Tuesday, November 18, 2008

Iran calls Iraq to resist the Security deal

The Iranian parliament speaker, Ali Larijani, has called the Iraqis to reject the US security pact.
He said Washington's goal was to "strengthening comprehensive U.S. hegemony in Iraq." and he called for continued resistance: "The Iraqi nation and parliament should realize that the time for resistance is not over yet,".

That should give pause to those who bemoan the massive influence of Iran in Iraq. But why would Iran be opposed to a deal that effectively makes Iraq a nation independent from "US meddling" in about 2-3 years if they thought they could control it? The logical conclusion is that their influence is not that deep inside Iraq despite religious similitude with the new rulers of the country; else they should welcome the withdrawal of the US.

The reality is that Arab Iraqis, even Shiites, see Iranians as Farsi foreigners. During the Iran-Iraq war, Shiites and Sunnis fought Iranians side by side and there are no history of widespread Shiites opposition to the war based on sectarian arguments. Iraqis and Persians might share a religion but there does not appear to be any sign that the former will be submissive to Iran. We saw the relevance of Iran's opposition in the cabinet vote which went 27-1. The lone dissenter was Sunni, so the odds that he voted no because of Iran pressure are, let's say, fairly low. We will see what kind of influence Iran has in the parliament vote, but I doubt it will be impressive.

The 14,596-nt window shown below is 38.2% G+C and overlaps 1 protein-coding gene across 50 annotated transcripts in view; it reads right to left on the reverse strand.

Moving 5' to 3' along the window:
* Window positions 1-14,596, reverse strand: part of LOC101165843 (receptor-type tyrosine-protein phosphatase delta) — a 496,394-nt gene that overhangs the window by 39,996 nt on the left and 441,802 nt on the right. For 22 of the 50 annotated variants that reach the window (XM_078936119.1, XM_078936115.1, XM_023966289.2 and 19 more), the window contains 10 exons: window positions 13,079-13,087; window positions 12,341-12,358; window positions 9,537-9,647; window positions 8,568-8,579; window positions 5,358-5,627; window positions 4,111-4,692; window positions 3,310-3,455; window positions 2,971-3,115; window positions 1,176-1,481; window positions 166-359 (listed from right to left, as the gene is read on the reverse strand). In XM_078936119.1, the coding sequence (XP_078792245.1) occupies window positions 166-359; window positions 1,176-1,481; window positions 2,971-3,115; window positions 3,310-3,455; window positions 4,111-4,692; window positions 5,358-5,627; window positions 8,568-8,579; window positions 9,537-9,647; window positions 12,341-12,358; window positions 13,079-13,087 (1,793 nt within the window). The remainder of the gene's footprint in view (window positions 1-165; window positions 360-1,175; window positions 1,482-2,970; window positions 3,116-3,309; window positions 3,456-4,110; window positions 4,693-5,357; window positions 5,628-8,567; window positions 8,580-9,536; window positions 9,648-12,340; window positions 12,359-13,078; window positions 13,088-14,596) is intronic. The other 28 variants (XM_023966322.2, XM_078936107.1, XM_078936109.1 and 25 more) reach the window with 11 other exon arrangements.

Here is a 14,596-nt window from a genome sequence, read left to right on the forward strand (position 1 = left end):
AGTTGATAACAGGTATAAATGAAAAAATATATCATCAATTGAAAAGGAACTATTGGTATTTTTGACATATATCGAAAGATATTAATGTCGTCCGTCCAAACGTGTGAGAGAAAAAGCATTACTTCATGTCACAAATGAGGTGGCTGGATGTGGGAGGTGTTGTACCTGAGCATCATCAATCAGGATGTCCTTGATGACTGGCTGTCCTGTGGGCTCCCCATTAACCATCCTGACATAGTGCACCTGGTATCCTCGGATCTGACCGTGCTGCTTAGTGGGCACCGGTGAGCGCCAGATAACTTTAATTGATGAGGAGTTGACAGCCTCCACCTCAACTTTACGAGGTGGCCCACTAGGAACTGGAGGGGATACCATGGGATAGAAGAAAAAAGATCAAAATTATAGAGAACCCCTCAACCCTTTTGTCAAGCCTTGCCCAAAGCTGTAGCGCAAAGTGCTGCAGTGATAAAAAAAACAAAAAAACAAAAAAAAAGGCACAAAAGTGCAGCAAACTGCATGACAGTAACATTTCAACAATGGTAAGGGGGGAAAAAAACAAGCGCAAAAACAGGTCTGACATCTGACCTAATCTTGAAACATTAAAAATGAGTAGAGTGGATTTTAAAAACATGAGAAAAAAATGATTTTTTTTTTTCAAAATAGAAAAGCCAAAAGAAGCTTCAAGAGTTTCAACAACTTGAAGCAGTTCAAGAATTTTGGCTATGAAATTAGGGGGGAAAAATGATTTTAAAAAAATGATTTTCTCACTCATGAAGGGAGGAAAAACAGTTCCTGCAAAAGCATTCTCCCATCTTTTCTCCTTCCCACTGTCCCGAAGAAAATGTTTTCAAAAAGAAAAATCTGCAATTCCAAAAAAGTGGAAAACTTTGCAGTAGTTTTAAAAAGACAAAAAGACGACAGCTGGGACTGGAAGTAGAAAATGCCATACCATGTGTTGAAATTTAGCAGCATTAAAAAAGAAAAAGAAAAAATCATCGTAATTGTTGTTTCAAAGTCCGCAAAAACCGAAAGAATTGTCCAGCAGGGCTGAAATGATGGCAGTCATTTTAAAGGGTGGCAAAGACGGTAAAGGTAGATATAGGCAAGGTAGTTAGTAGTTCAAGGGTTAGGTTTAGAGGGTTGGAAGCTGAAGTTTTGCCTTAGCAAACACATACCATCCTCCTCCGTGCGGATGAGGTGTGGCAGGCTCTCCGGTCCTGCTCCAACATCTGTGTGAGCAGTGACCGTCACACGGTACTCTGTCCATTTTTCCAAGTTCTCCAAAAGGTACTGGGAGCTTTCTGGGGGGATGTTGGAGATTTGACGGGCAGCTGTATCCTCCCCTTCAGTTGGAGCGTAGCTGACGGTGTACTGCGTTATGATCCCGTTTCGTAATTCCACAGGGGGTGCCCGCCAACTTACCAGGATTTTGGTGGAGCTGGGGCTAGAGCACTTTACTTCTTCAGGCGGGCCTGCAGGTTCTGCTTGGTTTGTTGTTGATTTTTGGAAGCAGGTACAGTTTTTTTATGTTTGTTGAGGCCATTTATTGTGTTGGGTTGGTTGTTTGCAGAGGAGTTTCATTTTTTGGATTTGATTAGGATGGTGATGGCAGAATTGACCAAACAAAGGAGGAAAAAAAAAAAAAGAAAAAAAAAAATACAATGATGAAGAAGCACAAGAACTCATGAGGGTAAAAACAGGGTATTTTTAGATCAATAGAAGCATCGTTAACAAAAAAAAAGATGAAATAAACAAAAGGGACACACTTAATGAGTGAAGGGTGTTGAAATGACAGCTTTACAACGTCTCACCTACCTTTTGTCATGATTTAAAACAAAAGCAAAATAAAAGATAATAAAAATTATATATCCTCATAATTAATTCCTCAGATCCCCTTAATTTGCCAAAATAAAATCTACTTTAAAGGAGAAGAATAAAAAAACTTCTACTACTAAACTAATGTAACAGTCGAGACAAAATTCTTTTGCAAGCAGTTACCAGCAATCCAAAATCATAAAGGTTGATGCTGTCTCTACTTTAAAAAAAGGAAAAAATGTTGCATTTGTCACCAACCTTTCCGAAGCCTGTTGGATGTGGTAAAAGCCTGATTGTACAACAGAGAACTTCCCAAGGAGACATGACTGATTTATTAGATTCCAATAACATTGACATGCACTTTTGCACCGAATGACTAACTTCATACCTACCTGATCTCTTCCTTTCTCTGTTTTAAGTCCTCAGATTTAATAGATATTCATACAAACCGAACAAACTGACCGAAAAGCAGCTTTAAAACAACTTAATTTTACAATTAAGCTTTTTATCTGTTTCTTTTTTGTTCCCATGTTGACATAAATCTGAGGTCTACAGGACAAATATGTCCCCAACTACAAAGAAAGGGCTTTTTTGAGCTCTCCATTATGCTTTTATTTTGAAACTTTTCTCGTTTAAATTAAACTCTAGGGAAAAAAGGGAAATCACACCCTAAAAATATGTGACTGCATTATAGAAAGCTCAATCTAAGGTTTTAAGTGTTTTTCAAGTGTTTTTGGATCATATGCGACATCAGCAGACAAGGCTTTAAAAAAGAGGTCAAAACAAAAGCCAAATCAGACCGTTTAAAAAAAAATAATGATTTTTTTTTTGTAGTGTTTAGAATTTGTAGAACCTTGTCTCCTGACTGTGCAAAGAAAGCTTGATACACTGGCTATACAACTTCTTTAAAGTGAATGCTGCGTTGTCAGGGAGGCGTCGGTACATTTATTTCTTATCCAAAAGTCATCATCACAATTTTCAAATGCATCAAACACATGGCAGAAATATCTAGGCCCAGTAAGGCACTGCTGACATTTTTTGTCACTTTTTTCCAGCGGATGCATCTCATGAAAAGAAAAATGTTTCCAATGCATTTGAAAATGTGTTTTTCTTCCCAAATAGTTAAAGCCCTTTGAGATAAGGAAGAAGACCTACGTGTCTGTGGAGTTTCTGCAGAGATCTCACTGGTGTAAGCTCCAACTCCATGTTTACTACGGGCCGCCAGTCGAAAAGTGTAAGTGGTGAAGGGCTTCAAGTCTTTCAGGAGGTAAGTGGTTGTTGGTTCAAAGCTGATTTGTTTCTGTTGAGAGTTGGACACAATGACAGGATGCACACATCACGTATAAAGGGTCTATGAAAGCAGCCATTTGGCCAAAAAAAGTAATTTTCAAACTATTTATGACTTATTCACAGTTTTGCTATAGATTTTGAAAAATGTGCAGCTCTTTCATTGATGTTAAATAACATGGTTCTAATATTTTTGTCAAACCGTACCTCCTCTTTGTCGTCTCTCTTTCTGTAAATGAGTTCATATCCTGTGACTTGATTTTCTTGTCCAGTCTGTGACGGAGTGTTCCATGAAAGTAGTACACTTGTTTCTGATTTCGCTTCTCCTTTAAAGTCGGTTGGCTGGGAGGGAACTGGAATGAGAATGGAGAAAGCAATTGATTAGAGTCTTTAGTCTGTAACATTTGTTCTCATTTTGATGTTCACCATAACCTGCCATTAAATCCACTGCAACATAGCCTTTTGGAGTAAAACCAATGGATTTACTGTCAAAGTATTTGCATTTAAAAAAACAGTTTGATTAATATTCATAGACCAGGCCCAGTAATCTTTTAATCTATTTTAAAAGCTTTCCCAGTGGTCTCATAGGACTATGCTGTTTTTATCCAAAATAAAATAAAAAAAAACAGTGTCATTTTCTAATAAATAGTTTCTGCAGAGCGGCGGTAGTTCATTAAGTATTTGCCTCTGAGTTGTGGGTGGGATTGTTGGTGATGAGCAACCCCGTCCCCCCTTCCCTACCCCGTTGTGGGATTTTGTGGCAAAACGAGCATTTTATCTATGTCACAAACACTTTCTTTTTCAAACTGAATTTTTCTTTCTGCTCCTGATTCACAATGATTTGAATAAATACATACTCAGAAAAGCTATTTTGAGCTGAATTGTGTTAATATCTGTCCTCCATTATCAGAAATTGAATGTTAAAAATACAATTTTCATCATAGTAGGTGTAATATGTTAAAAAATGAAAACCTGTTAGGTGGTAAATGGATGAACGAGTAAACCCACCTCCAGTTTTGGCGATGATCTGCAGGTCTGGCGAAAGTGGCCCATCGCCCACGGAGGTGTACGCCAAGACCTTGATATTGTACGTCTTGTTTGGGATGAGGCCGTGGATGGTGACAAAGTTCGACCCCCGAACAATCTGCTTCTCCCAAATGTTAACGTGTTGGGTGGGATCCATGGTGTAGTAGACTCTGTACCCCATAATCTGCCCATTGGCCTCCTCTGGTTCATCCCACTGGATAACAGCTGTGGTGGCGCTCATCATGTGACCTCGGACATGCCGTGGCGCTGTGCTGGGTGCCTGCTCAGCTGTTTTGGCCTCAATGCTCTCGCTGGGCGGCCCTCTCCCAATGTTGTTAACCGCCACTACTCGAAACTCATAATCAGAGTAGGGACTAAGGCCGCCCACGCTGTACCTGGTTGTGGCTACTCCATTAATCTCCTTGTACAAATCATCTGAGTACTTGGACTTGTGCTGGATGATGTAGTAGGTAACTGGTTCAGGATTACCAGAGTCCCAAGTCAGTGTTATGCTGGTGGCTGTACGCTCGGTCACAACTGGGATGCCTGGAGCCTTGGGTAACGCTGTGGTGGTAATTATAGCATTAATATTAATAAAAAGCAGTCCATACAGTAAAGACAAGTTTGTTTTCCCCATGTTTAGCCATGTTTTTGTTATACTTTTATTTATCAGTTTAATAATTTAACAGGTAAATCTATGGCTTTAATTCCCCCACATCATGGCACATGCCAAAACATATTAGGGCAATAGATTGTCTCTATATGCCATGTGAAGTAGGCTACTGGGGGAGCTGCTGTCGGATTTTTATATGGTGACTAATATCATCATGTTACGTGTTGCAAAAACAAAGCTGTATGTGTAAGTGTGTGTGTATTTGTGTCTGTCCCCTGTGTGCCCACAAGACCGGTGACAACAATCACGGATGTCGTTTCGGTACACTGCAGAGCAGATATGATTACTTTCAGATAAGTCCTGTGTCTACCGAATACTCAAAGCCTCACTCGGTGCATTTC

Now that is not to say that Iran will not have an influence in Iraq. It is one of the major power in the region, along with Turkey and Saudi Arabia, and it will have more power than during the Ba'ath years. But those hyperventilating about how the US gave Iraq to Iran can calm down; Iraqis are proud enough not to let foreigners run the show.

There are a few caveats to my argument. Ali Larijani is not Ali Khamenei or Ahmadinejad, what he said should be taken with a grain of salt before we assume that it is the position of the Iranian government. Also, it is possible that Iran oppose the deals because they believe if Iraq waits until BO takes over, it will get a better deal and a faster withdrawal. But it is hard to see why they would get worked up on a 6-12 months earlier withdrawal; the end result would be the same.

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